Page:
On even quicker real bread

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So.  I’m a breadmaker, or rather, I fear not the whole yeasty/kneady/loafing thing, and I make all our bread.  I *love* to knead, too.  But I mentioned Jim Lahey’s bread a while back and, like most great ideas, his No-Knead Bread and variations have really caught on.  I wish Jim well, really I do, but I found an even easier recipe that you guys should try.

Considering I have more time on my hands in the winter, you’d think shaving minutes off my plush schedule wouldn’t be a priority, but hey.  It’s my duty to serve YOU, especially all of you who claim you’re too pressed for time to bake bread.  This is very similar to the kneadless bread, but… you simply make a bunch of dough and leave it in the refrigerator (for up to 2 weeks) until you’re ready to bake some of it.  And just like the kneadless recipe it’s not the best on the 2nd day, but because you’re making a lot of dough, it’s easily parceled out for smaller loaves.  It does require a bit of a thaw before it goes in the oven (enabling its final rise), and it helps if you have a pizza stone (the underside of a cast-iron skillet also works) and a pizza peel (a lipless cornmeal-covered cookie sheet works too).  The recipe suggests you leave the dough in a covered plastic bowl.  We’re anti-plastic around here so ours lives in a glass bowl with a tightly-fitting plate atop of it.

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This recipe works fairly well too to simply pull a hunk or two out to bake in the morning.  I’ve rolled out cigar-sized pieces and covered them in cinnamon and sugar, and I’ve made a kind of English muffin with them too.  Because the dough stays cold, it tends to use my whole-wheat flour to best advantage.  So, well, give it a try!  The weekend is coming, spring’s not here yet, and you should still have time!

The Master Recipe:  The Boule (Artisan Free-Form Loaf) from Artisan Bread in Five Minutes a Day by Jeff Hertzberg and Zoe Francois

Makes 4 1-pound loaves

3 cups lukewarm water
1 1⁄2 tbsp granulated yeast (1 1⁄2 packets)
1 1⁄2 tbsp coarse kosher or sea salt
6 1⁄2 cups unsifted, unbleached, all-purpose white flour
Cornmeal for pizza peel

Read the rest of the instructions HERE or HERE.  See their blog and more recipes HERE.

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21 responses to “On even quicker real bread

  1. When we were first married we kept a pot of sourdough going all the time (I think money was the main motivator). I’ve gotten lazy I guess, now I just buy sourdough bread at the store.

  2. Looks delicious!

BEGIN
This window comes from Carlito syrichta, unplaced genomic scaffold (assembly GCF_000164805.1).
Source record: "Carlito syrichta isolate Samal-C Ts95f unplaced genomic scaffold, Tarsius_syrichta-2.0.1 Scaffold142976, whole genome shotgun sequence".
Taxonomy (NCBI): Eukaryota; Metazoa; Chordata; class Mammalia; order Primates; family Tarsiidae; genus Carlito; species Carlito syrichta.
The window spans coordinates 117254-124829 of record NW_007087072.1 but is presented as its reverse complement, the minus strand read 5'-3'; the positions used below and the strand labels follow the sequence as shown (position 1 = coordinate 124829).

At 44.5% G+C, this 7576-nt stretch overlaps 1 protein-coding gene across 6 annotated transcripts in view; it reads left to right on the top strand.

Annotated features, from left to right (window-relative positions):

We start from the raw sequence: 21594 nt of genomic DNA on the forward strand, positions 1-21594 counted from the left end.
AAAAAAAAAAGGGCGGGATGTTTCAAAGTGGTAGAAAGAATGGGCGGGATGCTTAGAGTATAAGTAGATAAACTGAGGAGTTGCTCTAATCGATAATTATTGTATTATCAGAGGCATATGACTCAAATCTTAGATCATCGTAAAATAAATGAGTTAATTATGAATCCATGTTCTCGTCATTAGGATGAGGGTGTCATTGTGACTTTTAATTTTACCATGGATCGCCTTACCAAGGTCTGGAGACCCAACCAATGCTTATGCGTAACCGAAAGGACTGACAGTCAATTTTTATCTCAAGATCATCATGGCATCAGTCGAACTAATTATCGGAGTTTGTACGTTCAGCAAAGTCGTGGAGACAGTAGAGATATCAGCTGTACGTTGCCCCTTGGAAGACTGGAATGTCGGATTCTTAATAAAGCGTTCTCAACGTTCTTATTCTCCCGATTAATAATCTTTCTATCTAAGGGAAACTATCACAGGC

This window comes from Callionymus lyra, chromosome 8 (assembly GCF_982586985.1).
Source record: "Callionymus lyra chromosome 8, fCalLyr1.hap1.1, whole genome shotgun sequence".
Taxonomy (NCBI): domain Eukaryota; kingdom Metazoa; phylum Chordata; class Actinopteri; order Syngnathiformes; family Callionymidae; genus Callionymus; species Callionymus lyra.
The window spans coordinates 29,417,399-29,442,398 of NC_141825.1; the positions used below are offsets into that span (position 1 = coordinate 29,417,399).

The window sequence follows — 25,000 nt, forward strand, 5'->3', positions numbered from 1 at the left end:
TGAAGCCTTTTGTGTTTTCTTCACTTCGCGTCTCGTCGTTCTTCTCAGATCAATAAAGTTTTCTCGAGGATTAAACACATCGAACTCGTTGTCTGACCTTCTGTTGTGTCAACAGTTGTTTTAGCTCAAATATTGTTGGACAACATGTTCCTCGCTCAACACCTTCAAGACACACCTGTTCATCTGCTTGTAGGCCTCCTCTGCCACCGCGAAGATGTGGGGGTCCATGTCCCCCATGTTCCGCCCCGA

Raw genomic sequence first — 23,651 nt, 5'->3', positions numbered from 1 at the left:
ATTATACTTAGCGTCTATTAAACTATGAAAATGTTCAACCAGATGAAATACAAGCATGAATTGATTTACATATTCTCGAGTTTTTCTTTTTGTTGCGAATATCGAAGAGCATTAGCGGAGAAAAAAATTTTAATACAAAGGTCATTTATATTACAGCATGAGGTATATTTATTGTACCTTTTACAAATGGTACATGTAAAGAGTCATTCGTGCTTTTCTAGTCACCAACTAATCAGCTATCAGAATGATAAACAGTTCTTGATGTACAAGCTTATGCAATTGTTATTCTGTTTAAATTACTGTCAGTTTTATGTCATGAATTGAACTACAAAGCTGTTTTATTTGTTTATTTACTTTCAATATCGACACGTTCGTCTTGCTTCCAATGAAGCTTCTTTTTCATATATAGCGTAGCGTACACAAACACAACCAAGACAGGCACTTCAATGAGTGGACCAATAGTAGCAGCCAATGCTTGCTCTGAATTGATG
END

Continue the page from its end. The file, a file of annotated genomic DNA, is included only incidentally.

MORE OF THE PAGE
So it is a bread that needs to be eaten on day 1 only? Any good human uses for it after that? I currently make bread pudding with all my homemade breads when they get a bit on the hard side, but this doesn’t look like it would be a candidate.

  3. This looks FABULOUS …. I’m going to make up a trial batch this week. We’ve been baking most of the bread we eat in our wood cookstove oven, and it’s been great but I’ve been looking for a quick bread recipe that I can use when time is tight. Thanks!

  4. Delurking to say that I have this cookbook and love it! I haven’t gotten into it as much as I’d like, but when I make a loaf from the master recipe, my husband and I demolish it in an evening.

    If there’s any left the next day, it makes great toast.

  5. Who says spring’s not here yet? bah. We already have to do the second raised bed. We haven’t had a low below freezing in a couple of weeks now, and the snap peas are on steroids.

    The okra appears to have survived the winter.

    But I’m still pro-bread.

  6. I’ve given this book to 4 people in the past 2 months as a gift…it’s SO GREAT! Totally transformed my bread making. It’s funny, kneading was always my favorite part, but my wrists have gotten wonky (arthritis and carpal tunnel combo) and it’s just too painful.

    the olive oil dough is also incredible. we do pizza and flat bread with tons of herbs and olive oil drizzled on it… so good.

    one of these days i’ll blog about it. if i ever get back to blogging seriously again.

  7. I’ve actually made this recipe a few times, and I’m solidly in the scared-to-bake camp. It works fine. Best part is you have leftover dough in the fridge, so you are obligated to bake another loaf, and another… or else you’re an idiot.

  8. eggsalad!!! (a.k.a. excellent) thank you.

  9. I love that recipe, I’ve been using it the last week and I have had awesome success.

  10. This bread looks *really* good. I’m starting to experiment a bit more with bread as my fav recipes are seeming a bit, well, “used up”. And since I’m pretty much by myself on eating the bread (even if I do eat it like a fiend), knowing that you can just grab part of the dough at a time to bake up is a good thing.
    Have you ever tried the recipe using just whole wheat flour rather than the white?

  11. This might make me actually bake some bread. I ordered that cookbook for my bread-baking child’s birthday. Maybe I should put a note inside that I would selflessly volunteer to be her taster. What a mom.

  12. Wow, that looks wonderful. I’ve just been reading about the ‘no knead’ bread and to say the least, have been skeptical. I like the look of this one though…

    HDR

  13. OK. I’ve got my first batch on, sitting in the morning sun in a ceramic bowl! I’ve used half white and half of my own freshly milled organic Red Fife heritage wheat–will let you know how it turns out.

    HDR

  14. This book is amazing. I’ve made about 4 of the recipes now and they’re all great. So quick and easy. I’ve been making all our own bread by traditional methods for years but this is my staple now. In fact I made a batch of the oatmeal recipe and a couble batch of the deli style rye this morning.

  15. Hi El,